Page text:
Drive the colour from her cheek?


There is no flock, however watched and tended,

But one dead lamb is there !
There is no fireside, howsoe'er defended,

But has one vacant chair !
The air is full of farewells to the dying

And mournings for the dead ;
The heart of Rachel, for her children crying,

Will not be comforted !
Let us be patient! These severe afflictions

Not from the ground arise,
But oftentimes celestial benedictions

Assume this dark disguise.
We see but dimly through the mists and vapours

Amid these earthly damps,
What seem to us but sad funereal tapers,

May be heaven's distant lamps.

There is no death! What seems so is transition ;

This life of mortal breath
Is but a suburb of the life Elysian,

Whose portal we call Death.
She is not dead, the child of our affection,

But gone unto that school
Where she no longer needs our poor protection,

And Christ himself doth rule.
In that great cloister's stillness and seclusion

By guardian angels led,
Safe from temptation, safe from sin's pollution,

She lives, whom we call dead.
Day after day, we think what she is doing

In those bright realms of air ;
Year after year, her tender steps pursuing,

Behold her grown more fair.
Thus do we walk with her, and keep unbroken

The bond which Nature gives,
Thinking that our remembrance, though unspoken,

May reach her where she lives.
Not as a child shall we again behold her,

For when, with raptures wild,
In our embraces we again enfold her,

She will not be a child ;
But a fair maiden in her Father's mansion,

Clothed with celestial grace;
And beautiful, with all the soul's expansion,

Shall we behold her face.
And though at times impetuous with emotion

And anguish long suppressed,
The swelling heart heaves moaning like the ocean,

That cannot be at rest,-
We will be patient and assuage the feeling

We may not wholly stay;
By silence sanctifying, not concealing,

The grief that must have way.
I add one simile from the “ Address to a Child :"

By what astrology of fear or hope
Dare I to cast thy horoscope !
Like the new moon thy life appears
A little strip of silver-light,
And, widening outward into night,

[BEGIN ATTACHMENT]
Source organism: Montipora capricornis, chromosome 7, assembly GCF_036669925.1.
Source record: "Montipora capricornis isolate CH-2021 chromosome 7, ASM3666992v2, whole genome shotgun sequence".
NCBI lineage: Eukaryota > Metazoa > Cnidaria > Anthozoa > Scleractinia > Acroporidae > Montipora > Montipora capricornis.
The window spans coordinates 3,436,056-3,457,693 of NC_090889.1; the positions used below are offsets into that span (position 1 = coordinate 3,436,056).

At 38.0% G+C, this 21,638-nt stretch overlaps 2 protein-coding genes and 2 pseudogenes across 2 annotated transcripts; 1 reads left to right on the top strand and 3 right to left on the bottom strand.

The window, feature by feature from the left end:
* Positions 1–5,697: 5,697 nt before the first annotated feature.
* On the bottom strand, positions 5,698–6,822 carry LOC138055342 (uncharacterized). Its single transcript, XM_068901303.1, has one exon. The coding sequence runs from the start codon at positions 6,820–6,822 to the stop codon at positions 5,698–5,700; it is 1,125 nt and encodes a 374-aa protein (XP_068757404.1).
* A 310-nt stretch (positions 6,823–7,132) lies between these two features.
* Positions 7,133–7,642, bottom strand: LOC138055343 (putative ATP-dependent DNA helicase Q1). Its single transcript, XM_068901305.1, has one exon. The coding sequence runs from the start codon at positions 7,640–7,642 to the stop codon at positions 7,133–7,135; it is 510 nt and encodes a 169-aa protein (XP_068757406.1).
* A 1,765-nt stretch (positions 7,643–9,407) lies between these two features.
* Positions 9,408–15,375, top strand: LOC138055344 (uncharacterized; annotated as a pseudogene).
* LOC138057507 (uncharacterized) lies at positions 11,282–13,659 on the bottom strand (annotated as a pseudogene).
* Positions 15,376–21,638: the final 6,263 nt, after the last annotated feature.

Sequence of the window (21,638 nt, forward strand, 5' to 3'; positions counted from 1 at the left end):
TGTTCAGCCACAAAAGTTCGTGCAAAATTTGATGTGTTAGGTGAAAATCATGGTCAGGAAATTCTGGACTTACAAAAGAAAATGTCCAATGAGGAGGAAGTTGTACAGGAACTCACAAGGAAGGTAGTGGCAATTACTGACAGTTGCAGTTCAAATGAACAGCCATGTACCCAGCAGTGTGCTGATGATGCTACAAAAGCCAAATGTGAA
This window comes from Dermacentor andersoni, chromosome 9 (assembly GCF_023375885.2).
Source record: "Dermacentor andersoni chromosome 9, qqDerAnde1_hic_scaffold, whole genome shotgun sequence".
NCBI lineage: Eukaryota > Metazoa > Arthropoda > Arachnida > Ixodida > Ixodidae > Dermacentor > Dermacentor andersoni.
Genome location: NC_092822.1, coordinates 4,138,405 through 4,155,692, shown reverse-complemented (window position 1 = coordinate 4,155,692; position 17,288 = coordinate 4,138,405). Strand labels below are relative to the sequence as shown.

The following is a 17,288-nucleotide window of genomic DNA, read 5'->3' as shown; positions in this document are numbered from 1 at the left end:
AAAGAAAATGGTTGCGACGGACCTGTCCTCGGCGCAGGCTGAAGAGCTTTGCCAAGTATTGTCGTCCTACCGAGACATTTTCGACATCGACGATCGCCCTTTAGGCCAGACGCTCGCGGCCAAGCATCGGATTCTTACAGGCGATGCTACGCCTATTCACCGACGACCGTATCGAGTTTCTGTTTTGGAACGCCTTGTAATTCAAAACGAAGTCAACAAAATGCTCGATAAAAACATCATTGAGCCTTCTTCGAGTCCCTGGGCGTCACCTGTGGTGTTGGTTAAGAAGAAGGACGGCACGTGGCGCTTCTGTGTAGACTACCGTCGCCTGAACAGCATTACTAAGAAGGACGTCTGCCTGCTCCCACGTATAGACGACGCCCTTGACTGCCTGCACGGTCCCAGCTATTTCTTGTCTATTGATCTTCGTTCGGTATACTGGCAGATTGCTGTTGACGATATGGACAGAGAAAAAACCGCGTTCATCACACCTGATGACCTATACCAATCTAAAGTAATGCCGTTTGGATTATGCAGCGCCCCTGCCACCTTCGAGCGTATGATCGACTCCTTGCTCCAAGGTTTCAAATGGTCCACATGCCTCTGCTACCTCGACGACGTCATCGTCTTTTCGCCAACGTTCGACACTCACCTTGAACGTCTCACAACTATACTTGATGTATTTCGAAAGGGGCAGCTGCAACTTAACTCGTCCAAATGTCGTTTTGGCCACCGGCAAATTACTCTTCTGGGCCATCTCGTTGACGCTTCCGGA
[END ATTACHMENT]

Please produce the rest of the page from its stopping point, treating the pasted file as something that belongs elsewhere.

The shadowy disk of future years !
And yet, upon its outer rim,
A luminous circle faint and dim,
And scarcely visible to us here,
Rounds and completes the perfect sphere.

A prophecy and intimation,
A pale and feeble adumbration,
Of the great world of light that lies

Beyond all human destinies ! The concluding extract has a stronger recommendation than any other that I can give; it is Mrs. Browning's favourite among the poems of Longfellow:


I shot an arrow into the air,
It fell to earth I knew not where;
For, so swiftly it flew, the sight
Could not follow in its flight.
I breathed a song into the air,
It fell to earth I knew not where;
For who has sight so keen and stron,
That it can follow the flight of song ?
Long, long afterwards, in an oak
I found the arrow still unbroke;
And the song, from beginning to end,

I found again in the heart of a friend.
I venture to add an anecdote new to the English public.

Professor Longfellow's residence at Cambridge, a picturesque old wooden house, has belonging to it the proudest historical associations of which America can boast: it was the headquarters of Washington. One night the poet chanced to look out of his window, and saw by the vague starlight a figure riding slowly past the mansion. The face could not be distinguished; but the tall erect person, the cocked hat, the traditional costume, the often-described white horse, all were present. Slowly he paced before the house and then returned, and then again passed by, after which neither horse nor rider were seen or heard of.

Could it really be Washington ? or was it some frolicmasquerader assuming his honoured form ? For my part I hold firmly to the ghostly side of the story ; so did my

inform. ant, also a poet and an American, and as worthy to behold the spectre of the illustrious warrior as Professor Longfellow himself. I can hardly say roore.